WATTS CA – 50 Years after the Riots

I was born in the black area of Los Angeles and at 12 years of age lived a few blocks from Watts, but most of my recreational activity took place in Watts in 1965. In the parade exactly one year after the riots, I carried the American flag in my Boy Scout uniform down Central Avenue. It represented a true dichotomy of belief that the community was riddled with confusion as to how to live together.

My most vivid memory recalls how whites moved from the surrounding communities at an alarming rate, where real estate prices were never the same after the riots, police relations were never the same, trust between neighbors were never the same, and the possibility of re-building a small business like before the riots (blacks easily opened barbershops, shoe repair, salons, dress store, etc.) became basically impossible.

The manner in which Los Angeles dealt with the riots has been at a minimum one large joke, since you can go through any area of Watts and show side by side pictures or take statistical comparison on unemployment rates, educational levels and the like and you will find the same from 1965. Where actually you find it to be lesser than 1965 since people then were making new strides in all sorts of areas of commerce and education.

Even though the population remains constant in Watts from fifty years ago, it is estimated at 41,028, with the median age being 21 years of age, making Watts the Los Angeles neighborhood with the youngest population. But, since the riots commerce is basically non-existent compared to 1965. People looted televisions, bicycles, household appliances, home furnishings, clothes, fresh meat/produce/foodstuff, and much more. That was then, but you could never bring home big assets like that today from the Watts area, no matter how awful the looting or rioting.

A simple measurement of the amount of businesses that were set on fire and if the same thing occurred you would not be able to even come to half the numbers of businesses if you destroyed all that now exist. The bottom line is that no entrepreneurs choose to operate in Watts. The Watts Health Foundation is the most consistent large employer since the riots, although Kaiser Permanente has recently added a medical care facility next door to WattsHealth.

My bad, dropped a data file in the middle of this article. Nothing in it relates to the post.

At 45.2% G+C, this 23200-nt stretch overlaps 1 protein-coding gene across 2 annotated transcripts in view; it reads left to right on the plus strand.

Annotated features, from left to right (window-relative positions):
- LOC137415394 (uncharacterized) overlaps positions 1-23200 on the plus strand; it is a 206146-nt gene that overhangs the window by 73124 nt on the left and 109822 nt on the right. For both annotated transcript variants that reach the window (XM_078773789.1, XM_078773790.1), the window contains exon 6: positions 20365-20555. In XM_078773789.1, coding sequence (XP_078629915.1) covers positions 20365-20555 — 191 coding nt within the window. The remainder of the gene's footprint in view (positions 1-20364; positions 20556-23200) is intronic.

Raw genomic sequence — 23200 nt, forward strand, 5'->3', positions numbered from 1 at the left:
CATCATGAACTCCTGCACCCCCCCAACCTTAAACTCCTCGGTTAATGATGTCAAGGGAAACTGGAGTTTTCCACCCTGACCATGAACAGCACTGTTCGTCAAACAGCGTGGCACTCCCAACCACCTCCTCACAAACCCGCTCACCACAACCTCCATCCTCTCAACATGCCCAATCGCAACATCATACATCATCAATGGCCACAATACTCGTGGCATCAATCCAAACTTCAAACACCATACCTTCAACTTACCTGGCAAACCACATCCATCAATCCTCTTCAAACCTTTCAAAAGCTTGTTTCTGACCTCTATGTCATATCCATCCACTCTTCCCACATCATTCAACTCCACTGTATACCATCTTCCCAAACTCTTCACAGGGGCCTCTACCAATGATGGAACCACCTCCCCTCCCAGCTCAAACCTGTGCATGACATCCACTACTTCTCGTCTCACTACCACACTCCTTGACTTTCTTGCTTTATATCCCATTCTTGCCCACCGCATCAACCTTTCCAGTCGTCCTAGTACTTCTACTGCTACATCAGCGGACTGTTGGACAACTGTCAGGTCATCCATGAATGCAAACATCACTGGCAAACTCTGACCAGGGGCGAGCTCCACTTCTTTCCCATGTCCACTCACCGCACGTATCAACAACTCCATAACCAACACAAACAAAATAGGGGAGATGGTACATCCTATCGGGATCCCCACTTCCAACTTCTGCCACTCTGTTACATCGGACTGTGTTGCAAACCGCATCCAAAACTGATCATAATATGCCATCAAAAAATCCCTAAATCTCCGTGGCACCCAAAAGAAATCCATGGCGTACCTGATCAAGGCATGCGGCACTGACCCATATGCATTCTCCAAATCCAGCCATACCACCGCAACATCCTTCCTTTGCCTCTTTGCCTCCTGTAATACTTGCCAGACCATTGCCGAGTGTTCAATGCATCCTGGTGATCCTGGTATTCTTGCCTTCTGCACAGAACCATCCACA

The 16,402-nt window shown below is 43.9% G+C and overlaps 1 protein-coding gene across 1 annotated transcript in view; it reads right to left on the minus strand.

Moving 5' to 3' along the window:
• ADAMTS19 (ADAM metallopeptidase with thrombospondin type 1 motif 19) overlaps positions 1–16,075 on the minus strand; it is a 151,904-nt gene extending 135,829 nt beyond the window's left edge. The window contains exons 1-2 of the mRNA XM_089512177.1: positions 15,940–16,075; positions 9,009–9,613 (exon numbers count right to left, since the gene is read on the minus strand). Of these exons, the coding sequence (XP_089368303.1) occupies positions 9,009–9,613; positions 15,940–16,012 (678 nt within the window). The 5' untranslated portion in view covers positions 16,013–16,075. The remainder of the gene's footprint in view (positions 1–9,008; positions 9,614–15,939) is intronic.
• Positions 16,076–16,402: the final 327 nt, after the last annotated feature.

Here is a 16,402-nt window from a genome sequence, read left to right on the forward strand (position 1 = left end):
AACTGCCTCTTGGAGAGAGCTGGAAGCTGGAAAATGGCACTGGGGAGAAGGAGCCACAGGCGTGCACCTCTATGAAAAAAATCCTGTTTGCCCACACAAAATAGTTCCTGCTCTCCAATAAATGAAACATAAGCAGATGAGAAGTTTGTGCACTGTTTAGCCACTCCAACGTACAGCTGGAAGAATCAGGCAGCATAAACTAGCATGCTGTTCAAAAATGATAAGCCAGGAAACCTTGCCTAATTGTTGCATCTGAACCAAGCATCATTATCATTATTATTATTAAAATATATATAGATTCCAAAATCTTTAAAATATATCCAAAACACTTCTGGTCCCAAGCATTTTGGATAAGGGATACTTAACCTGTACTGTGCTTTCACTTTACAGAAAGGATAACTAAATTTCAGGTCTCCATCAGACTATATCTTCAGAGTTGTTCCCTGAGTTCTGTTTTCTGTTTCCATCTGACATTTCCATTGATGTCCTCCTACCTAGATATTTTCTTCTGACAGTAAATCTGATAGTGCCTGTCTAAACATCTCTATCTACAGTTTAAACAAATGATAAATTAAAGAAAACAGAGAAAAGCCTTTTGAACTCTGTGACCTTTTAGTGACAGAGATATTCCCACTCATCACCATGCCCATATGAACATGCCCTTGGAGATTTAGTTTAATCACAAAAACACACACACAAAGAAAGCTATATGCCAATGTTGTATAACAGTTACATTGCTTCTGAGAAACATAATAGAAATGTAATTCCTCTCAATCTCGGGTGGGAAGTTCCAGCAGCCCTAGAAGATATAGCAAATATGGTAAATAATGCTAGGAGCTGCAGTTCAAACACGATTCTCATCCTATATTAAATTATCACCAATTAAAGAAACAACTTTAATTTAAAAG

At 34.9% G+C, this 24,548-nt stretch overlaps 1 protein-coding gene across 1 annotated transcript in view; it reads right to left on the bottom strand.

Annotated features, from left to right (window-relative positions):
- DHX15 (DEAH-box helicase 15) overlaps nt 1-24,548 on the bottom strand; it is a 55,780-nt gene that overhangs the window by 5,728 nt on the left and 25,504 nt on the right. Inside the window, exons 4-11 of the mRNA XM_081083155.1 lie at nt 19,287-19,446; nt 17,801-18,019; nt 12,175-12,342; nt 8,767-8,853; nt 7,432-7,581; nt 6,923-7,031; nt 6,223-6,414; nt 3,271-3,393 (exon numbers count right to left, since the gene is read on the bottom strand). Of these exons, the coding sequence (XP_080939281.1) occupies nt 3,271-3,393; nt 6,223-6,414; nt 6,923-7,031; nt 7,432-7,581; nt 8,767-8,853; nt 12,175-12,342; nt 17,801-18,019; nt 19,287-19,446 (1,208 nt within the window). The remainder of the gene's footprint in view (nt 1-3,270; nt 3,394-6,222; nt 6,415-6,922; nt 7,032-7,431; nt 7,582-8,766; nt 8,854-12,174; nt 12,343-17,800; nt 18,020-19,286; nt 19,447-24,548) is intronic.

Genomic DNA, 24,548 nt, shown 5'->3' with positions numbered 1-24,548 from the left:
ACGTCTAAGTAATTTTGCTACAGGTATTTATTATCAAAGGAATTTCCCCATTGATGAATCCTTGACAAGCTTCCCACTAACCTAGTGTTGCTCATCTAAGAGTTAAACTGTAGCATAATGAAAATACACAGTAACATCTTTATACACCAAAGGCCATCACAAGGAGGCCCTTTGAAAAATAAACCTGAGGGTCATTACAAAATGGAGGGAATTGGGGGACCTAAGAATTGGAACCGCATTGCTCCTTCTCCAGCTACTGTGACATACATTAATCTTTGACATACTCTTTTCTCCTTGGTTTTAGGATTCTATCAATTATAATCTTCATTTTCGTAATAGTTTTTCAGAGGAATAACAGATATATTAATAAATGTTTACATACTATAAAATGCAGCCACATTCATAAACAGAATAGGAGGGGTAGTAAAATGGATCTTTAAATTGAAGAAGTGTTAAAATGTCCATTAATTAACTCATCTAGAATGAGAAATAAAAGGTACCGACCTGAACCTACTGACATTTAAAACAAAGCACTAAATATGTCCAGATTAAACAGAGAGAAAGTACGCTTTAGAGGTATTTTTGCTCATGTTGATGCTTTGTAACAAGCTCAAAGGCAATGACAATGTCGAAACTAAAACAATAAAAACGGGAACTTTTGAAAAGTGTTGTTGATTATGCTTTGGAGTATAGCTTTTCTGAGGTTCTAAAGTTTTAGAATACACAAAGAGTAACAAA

Operating in this 2.12 square mile community, nothing is revolutionary to positive change as there are still a dozen or so churches still open only on Sunday, all of which surround two fire stations, one public library, one gas station, one full-scale grocery market, one sit-down comfort food restaurant (Watts Coffee House), a full scale county welfare office, one county park (no city parks), one post office, three high schools, one private high school, one middle school, seven elementary schools, one private elementary school, three large poorly maintained housing projects, three pharmacies, one bank and six ATM’s, a Burger King, a Subway, a McDonald’s, a Chinese Express, and a Popeye’s.

Visibly absent in the heart of Watts are businesses like hotels/motels, auto/supply dealers, entertainment facilities like movie theaters, dry cleaners, which are common everywhere else in Los Angeles. There is no Dollar Tree or 99¢ franchises, Goodwill Outlets, or major Hardware Stores. Even Starbucks has decided not to operate in Watts, although locating a couple of stores nearby at a distance of 2 miles away.

Accordingly, having grown up and worked in Watts, I am now of the mindset to stop the nonsense of ever believing that Watts will one day prosper. Moving forward, if respect for Watts’residents is to occus, which is too long coming, the best thing is shift the bulk of the people to geographically distant upgraded living conditions and turn Watts into an airport, a major sports complex, or anything with a huge footprint that will show global praise. To consider keeping it the same and modifying the commercial – residential mix is never going to make sense or bring value to the 34 people who died and the thousands like me who suffer over the movement for positive socioeconomic change.

Dean Jones

Author: spirit